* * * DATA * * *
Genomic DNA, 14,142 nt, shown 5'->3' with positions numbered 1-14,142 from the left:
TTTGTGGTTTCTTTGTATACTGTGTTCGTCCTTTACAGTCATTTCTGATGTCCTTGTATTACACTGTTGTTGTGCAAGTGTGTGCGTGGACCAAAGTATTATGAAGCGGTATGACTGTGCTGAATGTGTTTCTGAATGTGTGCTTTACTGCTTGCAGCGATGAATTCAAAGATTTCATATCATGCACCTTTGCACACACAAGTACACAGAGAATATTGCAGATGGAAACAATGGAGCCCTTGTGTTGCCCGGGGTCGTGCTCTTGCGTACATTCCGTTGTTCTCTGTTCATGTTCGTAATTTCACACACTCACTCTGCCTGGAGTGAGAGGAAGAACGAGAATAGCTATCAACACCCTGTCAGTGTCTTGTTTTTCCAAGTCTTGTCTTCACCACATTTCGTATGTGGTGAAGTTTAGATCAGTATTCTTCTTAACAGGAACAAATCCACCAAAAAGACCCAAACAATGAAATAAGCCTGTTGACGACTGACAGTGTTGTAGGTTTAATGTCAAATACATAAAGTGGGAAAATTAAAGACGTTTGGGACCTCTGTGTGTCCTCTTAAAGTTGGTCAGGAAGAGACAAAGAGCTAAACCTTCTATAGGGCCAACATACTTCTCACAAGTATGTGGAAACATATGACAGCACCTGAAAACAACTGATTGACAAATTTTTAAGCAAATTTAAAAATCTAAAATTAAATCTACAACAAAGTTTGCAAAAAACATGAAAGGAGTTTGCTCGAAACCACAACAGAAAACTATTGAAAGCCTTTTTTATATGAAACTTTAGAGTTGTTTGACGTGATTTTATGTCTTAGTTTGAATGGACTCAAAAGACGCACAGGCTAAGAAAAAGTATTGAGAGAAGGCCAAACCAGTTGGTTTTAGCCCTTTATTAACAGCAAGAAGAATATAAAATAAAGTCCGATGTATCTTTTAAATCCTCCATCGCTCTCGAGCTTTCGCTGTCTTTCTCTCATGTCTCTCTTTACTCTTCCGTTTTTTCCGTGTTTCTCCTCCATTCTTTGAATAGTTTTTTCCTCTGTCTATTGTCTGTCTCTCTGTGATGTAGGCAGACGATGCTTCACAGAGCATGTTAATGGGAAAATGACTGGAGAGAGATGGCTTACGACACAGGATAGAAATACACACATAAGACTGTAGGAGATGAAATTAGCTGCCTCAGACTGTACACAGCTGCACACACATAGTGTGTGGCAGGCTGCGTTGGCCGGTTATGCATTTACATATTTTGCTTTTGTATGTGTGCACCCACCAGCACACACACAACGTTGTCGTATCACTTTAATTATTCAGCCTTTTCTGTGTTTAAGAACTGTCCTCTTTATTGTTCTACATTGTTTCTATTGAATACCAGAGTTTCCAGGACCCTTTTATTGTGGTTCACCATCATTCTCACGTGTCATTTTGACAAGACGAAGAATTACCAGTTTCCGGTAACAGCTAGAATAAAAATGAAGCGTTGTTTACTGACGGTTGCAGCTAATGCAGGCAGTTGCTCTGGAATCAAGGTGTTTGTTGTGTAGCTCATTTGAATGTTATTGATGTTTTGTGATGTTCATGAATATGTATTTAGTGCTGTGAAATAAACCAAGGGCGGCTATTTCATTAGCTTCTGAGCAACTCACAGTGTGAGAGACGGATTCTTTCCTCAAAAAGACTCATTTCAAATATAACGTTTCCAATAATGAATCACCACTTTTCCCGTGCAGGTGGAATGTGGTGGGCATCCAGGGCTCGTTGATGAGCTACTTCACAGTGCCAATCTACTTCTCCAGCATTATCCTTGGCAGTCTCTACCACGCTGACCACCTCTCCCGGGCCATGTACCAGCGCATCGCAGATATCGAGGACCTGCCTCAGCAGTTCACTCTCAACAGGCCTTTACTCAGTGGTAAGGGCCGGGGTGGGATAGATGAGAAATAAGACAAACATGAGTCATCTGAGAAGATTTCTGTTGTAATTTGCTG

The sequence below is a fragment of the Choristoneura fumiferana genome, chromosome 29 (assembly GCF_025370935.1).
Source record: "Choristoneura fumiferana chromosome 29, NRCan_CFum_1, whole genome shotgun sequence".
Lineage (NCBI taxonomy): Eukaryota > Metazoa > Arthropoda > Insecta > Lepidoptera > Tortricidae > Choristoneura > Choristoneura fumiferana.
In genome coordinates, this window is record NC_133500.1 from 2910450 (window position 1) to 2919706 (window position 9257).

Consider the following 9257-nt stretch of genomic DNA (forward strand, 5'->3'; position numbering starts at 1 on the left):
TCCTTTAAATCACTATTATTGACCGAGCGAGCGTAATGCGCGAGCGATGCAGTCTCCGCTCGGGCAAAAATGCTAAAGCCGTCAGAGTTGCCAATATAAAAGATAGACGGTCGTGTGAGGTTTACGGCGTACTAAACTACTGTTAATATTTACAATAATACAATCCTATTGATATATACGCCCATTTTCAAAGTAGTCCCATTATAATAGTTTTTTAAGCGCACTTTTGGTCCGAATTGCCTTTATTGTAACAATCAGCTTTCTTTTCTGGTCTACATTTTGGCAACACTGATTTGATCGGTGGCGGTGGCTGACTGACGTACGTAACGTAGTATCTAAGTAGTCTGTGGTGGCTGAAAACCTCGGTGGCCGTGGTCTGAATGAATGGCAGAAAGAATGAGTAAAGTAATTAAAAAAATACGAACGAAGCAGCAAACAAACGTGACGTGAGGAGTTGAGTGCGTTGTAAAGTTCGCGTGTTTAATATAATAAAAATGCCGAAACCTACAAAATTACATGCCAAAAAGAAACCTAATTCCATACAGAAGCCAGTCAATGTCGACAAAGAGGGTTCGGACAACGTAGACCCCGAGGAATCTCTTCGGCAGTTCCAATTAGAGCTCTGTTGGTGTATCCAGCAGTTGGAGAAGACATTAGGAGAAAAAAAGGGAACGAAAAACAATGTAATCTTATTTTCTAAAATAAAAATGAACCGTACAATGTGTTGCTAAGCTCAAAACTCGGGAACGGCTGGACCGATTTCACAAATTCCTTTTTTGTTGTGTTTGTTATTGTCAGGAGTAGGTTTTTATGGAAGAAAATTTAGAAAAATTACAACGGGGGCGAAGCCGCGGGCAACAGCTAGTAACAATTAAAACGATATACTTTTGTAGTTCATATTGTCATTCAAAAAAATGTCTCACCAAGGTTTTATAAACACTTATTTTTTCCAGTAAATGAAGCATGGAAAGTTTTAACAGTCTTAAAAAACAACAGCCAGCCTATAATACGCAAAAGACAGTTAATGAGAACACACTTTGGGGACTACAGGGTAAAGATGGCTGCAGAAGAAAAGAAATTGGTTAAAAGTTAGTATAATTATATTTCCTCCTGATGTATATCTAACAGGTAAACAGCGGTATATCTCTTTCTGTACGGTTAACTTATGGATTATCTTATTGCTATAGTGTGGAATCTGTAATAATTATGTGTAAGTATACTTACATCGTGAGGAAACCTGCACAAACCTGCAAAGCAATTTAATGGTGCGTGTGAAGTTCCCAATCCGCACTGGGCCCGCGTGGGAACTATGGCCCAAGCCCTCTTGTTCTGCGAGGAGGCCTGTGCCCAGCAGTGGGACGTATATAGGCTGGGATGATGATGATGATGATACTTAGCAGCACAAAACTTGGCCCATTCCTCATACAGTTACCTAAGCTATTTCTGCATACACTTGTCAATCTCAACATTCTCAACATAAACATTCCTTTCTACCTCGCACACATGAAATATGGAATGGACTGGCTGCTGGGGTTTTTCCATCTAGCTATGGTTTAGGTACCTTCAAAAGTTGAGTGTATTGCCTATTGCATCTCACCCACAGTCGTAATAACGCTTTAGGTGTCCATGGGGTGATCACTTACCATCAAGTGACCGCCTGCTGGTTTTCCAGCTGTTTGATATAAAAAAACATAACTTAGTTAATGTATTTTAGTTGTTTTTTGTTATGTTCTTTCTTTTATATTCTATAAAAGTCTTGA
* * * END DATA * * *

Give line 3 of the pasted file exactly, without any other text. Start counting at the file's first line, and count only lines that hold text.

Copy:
The sequence below is a fragment of the Choristoneura fumiferana genome, chromosome 29 (assembly GCF_025370935.1).